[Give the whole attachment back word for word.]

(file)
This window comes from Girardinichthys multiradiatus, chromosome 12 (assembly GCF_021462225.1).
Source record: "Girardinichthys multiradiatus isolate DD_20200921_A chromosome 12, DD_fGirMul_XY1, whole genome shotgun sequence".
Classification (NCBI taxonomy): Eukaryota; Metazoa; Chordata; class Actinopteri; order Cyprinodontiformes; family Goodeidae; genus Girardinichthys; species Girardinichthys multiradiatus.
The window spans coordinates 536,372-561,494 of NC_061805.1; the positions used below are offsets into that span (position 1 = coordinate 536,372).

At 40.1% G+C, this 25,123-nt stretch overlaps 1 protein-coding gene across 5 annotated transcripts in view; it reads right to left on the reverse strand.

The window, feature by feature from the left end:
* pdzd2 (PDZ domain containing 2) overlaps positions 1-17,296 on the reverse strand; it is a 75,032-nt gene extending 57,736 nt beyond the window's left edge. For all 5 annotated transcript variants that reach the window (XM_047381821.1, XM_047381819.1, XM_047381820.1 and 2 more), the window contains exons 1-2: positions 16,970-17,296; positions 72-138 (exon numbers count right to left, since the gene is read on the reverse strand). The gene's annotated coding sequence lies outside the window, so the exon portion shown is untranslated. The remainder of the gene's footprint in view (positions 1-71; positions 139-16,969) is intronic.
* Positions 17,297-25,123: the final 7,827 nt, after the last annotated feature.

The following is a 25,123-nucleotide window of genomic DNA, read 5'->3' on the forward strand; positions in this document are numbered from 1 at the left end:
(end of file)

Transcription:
This window comes from Girardinichthys multiradiatus, chromosome 12 (assembly GCF_021462225.1).
Source record: "Girardinichthys multiradiatus isolate DD_20200921_A chromosome 12, DD_fGirMul_XY1, whole genome shotgun sequence".
Classification (NCBI taxonomy): Eukaryota; Metazoa; Chordata; class Actinopteri; order Cyprinodontiformes; family Goodeidae; genus Girardinichthys; species Girardinichthys multiradiatus.
The window spans coordinates 536,372-561,494 of NC_061805.1; the positions used below are offsets into that span (position 1 = coordinate 536,372).

At 40.1% G+C, this 25,123-nt stretch overlaps 1 protein-coding gene across 5 annotated transcripts in view; it reads right to left on the reverse strand.

The window, feature by feature from the left end:
* pdzd2 (PDZ domain containing 2) overlaps positions 1-17,296 on the reverse strand; it is a 75,032-nt gene extending 57,736 nt beyond the window's left edge. For all 5 annotated transcript variants that reach the window (XM_047381821.1, XM_047381819.1, XM_047381820.1 and 2 more), the window contains exons 1-2: positions 16,970-17,296; positions 72-138 (exon numbers count right to left, since the gene is read on the reverse strand). The gene's annotated coding sequence lies outside the window, so the exon portion shown is untranslated. The remainder of the gene's footprint in view (positions 1-71; positions 139-16,969) is intronic.
* Positions 17,297-25,123: the final 7,827 nt, after the last annotated feature.

The following is a 25,123-nucleotide window of genomic DNA, read 5'->3' on the forward strand; positions in this document are numbered from 1 at the left end: